FUN FACT (go Canberra!): The importance of dog walking was epitomised when ACT passed the Animal Welfare Legislation Amendment Bill 2019, which reflects a zero-tolerance approach to animal cruelty. S6F makes it a chargeable offense to confine your dog so that it cannot exercise for a continuous period of 24 hours.

4. ISO miss you when you are gone.
How to reduce the instance of separation anxiety.

@_lokithemini_

Dog Behaviourist expert, Michelle McClurg said her biggest tip to dog owners was to start building your dogs independence now! If your dog is developing these issues we highly recommend you start to build your dog’s ability to be independent of you. One way to do this is to give it a peaceful place in the house where your dog can relax such as it’s bed, crate or kennel. Set up the bed so it becomes the place where great things happen. Have it be the place where is gets the majority of your affection including praise, pats and snacks.

For more information - click the button below:


 

Isolation has resulted in a lot more one-on-one bonding time with our pets, but as restrictions continue to ease, how can we reassure our dogs of our love and affection? A key concern is that we will see a rise in the number of dogs suffering from separation anxiety. Separation anxiety can lead to constant howling, crying, trained dogs having accidents and digging at the door (trying to escape).

 

@rubyrose_cavoodle

Tip: is to try to ease back to old habits, don’t jump from extreme to extreme. If your dog has been spending more time inside with you during quarantine, it’s time to start increasing their outdoor time again to ease them back into your normal routine. You can also start desensitising triggers which can upset your dog. This includes things like jingling car keys, putting on your work shoes and picking up your handbag, as dogs become conditioned to know that you’re about to leave. These associations can make your pet anxious before you’ve even left the house. Therefore, start doing these things at home now, but don’t actually leave, so that your dog doesn’t form negative associations with these common leaving movements.

One of the great websites we have come across is Dog Share. It’s an online community that helps to connect local fellow dog owners, dog experts as well as individuals who don’t have a dog but have time to help care for one when our schedules are jam packed. Their mission is to facilitate introductions amongst dog owners, providing an avenue to support extra affection, exercise and companionship for our dogs (and ourselves!).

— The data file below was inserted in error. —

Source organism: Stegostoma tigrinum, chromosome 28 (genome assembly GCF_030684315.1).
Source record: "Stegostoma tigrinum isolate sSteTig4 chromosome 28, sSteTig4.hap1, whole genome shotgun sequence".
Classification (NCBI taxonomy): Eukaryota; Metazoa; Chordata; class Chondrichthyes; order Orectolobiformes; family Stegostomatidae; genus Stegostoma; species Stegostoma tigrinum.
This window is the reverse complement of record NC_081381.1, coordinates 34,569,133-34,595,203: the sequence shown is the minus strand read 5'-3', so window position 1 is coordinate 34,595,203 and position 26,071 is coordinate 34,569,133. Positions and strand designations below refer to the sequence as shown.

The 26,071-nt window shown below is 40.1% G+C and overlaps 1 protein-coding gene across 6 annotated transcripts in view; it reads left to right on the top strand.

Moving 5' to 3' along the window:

5. Dogs need social interaction just as much as we do

The importance of socialisation for better mental health has never been more obvious until social distancing became the new norm. As our dogs are instinctively social animals, it is crucial that we let them play with their own kind even when we are stuck at home.

Its our belief that the dog park was invented for 3 main reasons and we love them all! Firstly, to give our pups a place to play with their friends. Secondly, so that they can run and we don’t have to (haha!). Thirdly, to build a community of dog owners in our local neighbourhoods. Dog parks are safe spaces in which dogs can roam free and play with other dogs. Social interaction can be integral for behavioral development, learning socially acceptable behaviour, increasing confidence, reducing anxiety and decreasing aggression. Dogs are naturally pack animals, and hence it is an intrinsic desire to be around others. Plus the greater the exposure, the more comfortable your dog will become around other dogs.

For more information on some great dog parks in Melbourne, checkout the button below:


Our tip for taking your dog to the dog park: Bring some treats along with you to help retrieve your dog at the end of their play if they need an incentive to come home! We recommend our Bell & Bone Freeze Dried range as each flavour contains sardine which can be sniffed out from a far and will draw your pup back in easily.

We also recommend looking into dog-friendly workspaces or encouraging a dog-friendly working environment when things start to go back to normal. If you need some help convincing your boss, just let him know that it is proven that having a dog in your workspace actually makes you more productive! Check this out, it’s worth a shot!

As we ease back into reality, I hope this guide helps to make the transition smoother for both you and your pup!

Whether it be encouraging extra trips to the dog park, desensiting triggers which upset your dog, or teaching new tricks, we hope you’ve taken something away from this which makes your lives a little easier.

If you have any questions or comments, please reach out to us via DM to our Instagram page bellandbone. Lets work together to make post-iso life as enjoyable as possible for everyone!